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Documented and Undocumented Animals at Briar Cliff

November 15, 2019 | by Dylan Speer


College campuses are melting pots for people from all over the country and world, at Briar Cliff University, pets have made their way into this mix.


In the BCU Student Handbook, there is a policy in the Residence Hall and Housing Contract that states, “Except non-threatening fish in aquariums, no pets are allowed in a residence hall.” There is an exception for service and support animals.


These animals have a wide range of responsibilities and duties they perform. They can be of assistance for people with a disability or people who have anxiety and just need to be comforted in rough times. Dave Arens, director of housing, works with the department of disabilities to determine whether an animal meets the appropriate qualifications. To have an animal on campus, Arens says, “that person would have to have a diagnosis from a physician that they need that animal.”


Senior, Darion Helle has a support cat in her dorm, BoBo. BoBo comforts Helle on tough days and serves as a source for relief and joy. She says it was easy to register BoBo with the school, “My doctor simply wrote me a note saying I had anxiety and the school was very accepting.”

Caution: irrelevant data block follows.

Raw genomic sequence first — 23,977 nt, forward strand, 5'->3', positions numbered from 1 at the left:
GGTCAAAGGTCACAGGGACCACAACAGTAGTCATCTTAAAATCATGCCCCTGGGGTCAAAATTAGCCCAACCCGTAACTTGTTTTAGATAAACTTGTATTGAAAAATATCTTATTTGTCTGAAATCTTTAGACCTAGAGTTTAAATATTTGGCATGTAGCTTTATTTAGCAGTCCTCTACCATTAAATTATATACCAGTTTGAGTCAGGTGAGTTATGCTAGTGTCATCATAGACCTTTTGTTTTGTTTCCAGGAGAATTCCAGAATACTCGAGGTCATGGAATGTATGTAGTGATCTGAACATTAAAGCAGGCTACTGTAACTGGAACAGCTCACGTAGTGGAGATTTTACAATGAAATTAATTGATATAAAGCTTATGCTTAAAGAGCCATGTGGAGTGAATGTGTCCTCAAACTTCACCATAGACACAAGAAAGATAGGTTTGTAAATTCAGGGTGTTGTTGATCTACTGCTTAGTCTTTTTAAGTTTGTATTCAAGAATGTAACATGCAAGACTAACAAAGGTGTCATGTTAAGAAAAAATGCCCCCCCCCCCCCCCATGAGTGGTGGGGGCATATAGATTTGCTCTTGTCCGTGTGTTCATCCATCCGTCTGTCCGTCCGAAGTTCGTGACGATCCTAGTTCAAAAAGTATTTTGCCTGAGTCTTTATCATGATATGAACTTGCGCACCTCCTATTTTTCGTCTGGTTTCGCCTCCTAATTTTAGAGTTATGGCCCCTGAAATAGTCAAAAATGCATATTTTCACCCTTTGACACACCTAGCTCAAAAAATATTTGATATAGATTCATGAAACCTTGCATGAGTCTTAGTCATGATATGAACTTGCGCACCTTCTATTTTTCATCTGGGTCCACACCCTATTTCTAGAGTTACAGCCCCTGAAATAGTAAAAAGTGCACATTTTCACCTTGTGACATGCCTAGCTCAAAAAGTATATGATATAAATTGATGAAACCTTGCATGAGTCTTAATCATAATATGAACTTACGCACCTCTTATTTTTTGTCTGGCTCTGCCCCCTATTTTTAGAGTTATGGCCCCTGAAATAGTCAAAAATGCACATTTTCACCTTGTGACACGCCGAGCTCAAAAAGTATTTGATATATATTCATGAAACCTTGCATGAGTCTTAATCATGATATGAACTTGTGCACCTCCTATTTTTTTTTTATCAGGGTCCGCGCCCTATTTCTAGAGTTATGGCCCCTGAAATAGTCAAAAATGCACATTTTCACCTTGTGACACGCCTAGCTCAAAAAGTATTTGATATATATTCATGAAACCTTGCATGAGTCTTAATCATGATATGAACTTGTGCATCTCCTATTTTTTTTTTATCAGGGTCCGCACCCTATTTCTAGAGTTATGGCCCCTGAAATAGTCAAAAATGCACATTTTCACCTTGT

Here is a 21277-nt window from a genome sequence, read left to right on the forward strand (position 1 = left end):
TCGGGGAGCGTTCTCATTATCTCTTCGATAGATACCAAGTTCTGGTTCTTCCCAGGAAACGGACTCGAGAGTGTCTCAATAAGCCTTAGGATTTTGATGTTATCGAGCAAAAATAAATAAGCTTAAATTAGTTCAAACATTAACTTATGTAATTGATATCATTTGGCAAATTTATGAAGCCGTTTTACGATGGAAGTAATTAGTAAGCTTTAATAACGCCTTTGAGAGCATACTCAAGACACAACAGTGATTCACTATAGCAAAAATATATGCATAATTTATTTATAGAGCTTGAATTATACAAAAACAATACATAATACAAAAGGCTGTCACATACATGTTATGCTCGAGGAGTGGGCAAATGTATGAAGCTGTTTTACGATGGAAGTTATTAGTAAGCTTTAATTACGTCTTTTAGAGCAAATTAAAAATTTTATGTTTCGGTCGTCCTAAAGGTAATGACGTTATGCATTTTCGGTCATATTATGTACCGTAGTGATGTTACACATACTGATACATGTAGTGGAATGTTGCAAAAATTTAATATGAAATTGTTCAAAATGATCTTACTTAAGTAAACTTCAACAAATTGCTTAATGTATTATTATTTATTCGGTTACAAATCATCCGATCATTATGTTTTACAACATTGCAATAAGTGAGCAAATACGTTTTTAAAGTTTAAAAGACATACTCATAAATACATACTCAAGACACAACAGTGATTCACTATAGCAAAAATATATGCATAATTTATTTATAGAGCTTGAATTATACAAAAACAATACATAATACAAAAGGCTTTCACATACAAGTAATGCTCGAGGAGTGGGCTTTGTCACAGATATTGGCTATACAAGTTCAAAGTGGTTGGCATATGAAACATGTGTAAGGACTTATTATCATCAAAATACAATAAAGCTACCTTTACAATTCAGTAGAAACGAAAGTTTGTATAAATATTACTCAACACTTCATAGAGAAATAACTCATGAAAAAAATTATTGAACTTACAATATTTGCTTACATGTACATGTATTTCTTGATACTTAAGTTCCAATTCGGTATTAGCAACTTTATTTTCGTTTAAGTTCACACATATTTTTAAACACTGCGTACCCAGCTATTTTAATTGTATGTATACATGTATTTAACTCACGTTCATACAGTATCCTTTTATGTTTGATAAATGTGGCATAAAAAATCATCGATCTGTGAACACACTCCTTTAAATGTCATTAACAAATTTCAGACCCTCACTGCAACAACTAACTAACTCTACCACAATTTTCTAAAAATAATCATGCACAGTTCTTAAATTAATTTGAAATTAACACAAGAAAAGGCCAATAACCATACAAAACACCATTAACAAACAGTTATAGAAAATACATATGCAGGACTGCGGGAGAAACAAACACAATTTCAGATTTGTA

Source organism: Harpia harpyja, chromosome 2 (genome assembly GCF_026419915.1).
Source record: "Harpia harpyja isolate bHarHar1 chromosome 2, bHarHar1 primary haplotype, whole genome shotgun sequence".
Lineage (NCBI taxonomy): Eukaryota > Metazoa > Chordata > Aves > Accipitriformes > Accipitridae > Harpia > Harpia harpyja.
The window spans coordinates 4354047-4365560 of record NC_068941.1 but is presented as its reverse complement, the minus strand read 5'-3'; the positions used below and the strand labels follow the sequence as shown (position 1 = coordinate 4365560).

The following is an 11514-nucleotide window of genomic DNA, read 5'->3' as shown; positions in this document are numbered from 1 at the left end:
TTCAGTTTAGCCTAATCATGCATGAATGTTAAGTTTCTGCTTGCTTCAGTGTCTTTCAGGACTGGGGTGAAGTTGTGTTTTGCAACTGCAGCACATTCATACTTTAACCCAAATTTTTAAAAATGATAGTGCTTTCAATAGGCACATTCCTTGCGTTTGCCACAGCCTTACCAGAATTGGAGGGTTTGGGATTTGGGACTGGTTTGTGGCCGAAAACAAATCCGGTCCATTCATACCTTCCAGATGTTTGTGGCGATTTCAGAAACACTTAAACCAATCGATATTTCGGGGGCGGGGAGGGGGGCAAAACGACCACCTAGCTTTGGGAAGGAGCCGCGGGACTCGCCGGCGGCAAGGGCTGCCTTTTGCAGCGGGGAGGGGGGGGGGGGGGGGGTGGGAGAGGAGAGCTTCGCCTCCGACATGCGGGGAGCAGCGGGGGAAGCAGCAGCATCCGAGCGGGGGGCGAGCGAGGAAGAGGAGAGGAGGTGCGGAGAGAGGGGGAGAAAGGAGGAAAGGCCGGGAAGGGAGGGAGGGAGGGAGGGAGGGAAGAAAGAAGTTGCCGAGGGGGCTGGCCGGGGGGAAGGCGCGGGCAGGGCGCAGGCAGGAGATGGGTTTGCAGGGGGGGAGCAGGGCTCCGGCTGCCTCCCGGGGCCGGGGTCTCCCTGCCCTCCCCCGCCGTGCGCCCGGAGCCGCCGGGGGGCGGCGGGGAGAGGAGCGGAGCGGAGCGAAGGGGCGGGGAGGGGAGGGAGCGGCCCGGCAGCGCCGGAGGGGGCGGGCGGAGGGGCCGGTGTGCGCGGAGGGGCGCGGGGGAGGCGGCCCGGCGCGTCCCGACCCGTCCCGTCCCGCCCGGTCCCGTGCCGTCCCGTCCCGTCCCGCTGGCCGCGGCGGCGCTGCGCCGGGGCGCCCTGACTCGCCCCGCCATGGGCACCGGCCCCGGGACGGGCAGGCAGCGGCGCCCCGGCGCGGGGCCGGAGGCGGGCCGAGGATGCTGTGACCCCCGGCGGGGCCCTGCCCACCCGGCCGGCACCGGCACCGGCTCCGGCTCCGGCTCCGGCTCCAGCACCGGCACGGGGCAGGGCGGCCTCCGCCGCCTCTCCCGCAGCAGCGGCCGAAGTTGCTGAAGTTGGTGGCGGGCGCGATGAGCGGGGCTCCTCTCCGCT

Unfortunately, animals do not benefit everybody on campus. BCU nurse and Director of Health Services, Jo Morgan, says animals can cause allergic reactions for some people, “We do get a lot of students who come here for help with animal related allergy problems.”


Senior softball player, Summer Williams, has a severe cat allergy that has sent her to seek medical assistance multiple times. Williams’ dorm room was previously occupied by someone who had a cat on campus and her neighbor currently has a cat. She has sought assistance from the school but has been told all they can do is move her to a different floor. Williams has figured out a workable situation but wishes there was an easier process for people who have a hard time living around animals[1] , “It’s a lot better now,” says Williams, “but it’s the fact that I had to go through all the steps to get to this.”


The suggestion to have a section of dorms specifically designed to accommodate service or emotional support animals, has been made by some. But as Arens explains, that is not a possibility, “That is against the law. Support animals and service animals, they are all protected by Fair Housing.” Fair Housing laws give everybody an equal opportunity to choose where they want to live.


When the rules are followed, it is easier for the school to monitor housing situations and give those who have issues with animals a safer option. But there are cases of students having undocumented animals living with them. This leads the school to house students in rooms that might previously have hosted an animal that they could be allergic to. Also, it could make a neighbor uncomfortable or worse.


When issues arise, it tends not to be the fault of animals who are legally registered with the school. “I have never gotten complaints about my cat,” says Helle, “She stays in my room for the most part.” The animals who serve a medical or assistance purpose are often not a part of the problem. It’s those pets that go unregistered.



Service and emotional support animals make an impact on the lives of those they serve.

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